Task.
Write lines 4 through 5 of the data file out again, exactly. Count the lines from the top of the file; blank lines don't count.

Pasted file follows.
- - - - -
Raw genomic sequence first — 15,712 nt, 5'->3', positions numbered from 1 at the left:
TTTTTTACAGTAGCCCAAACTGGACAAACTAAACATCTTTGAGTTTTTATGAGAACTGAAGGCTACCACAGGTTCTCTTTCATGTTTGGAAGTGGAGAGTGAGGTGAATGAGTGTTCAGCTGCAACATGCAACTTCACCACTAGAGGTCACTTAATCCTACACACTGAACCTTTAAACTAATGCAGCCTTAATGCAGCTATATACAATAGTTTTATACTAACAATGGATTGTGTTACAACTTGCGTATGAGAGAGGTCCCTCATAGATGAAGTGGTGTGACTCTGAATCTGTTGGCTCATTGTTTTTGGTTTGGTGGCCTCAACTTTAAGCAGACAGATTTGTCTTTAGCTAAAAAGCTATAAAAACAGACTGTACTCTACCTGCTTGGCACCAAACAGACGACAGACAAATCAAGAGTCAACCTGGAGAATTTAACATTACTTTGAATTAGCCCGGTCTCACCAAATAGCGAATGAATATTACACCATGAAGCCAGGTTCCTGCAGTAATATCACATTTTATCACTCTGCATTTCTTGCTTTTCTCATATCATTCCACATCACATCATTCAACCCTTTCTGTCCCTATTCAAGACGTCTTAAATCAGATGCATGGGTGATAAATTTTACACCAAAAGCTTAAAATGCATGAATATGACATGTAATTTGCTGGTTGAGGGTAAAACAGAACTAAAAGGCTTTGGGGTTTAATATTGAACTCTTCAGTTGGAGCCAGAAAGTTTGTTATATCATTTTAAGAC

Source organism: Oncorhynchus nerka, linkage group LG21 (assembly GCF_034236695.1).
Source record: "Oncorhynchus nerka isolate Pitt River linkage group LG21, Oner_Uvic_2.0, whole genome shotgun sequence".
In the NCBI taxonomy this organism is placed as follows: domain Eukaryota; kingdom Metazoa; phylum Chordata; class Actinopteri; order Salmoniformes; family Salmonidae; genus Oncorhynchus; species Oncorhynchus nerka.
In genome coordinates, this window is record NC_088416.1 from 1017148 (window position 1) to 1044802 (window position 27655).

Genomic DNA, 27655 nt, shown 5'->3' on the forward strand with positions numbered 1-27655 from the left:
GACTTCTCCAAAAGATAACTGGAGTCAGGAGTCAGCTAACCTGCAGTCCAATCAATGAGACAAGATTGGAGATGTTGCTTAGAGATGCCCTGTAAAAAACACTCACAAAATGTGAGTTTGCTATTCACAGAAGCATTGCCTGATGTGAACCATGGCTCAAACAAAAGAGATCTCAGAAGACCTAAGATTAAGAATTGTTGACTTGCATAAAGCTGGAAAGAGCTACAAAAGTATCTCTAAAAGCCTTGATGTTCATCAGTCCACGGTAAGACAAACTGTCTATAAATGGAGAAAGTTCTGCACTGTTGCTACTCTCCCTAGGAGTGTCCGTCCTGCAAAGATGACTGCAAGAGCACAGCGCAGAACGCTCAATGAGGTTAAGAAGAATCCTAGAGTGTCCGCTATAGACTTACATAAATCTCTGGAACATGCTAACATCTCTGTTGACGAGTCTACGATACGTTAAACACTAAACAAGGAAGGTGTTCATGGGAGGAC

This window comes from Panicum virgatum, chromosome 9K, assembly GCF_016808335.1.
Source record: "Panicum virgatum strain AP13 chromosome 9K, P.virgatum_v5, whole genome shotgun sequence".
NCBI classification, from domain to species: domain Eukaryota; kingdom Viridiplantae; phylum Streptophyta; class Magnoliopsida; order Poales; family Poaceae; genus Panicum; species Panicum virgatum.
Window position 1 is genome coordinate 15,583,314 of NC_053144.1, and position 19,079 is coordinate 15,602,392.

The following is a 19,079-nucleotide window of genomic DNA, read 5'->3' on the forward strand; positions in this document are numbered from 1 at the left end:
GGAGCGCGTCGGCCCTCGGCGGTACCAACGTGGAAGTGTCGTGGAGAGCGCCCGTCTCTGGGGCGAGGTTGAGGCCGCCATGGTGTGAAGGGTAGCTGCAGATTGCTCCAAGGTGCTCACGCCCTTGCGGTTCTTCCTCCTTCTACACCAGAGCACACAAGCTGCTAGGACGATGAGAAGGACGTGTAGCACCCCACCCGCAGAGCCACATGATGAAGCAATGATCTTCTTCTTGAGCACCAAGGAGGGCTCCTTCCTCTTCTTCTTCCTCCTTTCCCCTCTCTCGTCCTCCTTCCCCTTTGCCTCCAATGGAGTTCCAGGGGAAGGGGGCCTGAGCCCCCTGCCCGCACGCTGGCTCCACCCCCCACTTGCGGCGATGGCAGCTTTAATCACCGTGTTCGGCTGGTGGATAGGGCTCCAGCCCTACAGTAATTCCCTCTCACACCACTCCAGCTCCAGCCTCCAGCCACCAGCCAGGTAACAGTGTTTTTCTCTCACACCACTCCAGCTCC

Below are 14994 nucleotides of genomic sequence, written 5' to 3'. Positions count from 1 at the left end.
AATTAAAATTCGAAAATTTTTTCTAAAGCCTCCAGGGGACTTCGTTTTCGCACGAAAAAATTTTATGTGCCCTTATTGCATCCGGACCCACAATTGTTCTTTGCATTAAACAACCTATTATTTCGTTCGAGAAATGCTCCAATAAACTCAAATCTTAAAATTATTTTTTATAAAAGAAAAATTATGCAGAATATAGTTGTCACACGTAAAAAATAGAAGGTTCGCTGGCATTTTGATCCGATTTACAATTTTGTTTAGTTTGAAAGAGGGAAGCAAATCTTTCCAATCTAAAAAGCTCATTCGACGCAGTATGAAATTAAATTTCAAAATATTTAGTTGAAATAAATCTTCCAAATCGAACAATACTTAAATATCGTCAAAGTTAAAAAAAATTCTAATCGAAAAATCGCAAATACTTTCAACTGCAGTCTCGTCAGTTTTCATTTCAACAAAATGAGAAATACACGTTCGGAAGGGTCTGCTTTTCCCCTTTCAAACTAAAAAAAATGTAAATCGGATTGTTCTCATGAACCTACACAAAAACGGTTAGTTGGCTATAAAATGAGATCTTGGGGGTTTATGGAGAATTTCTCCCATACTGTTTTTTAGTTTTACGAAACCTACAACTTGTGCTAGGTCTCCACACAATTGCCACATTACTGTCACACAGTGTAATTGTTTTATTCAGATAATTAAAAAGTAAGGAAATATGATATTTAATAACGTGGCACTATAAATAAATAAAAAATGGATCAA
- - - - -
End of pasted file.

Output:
Source record: "Oncorhynchus nerka isolate Pitt River linkage group LG21, Oner_Uvic_2.0, whole genome shotgun sequence".
In the NCBI taxonomy this organism is placed as follows: domain Eukaryota; kingdom Metazoa; phylum Chordata; class Actinopteri; order Salmoniformes; family Salmonidae; genus Oncorhynchus; species Oncorhynchus nerka.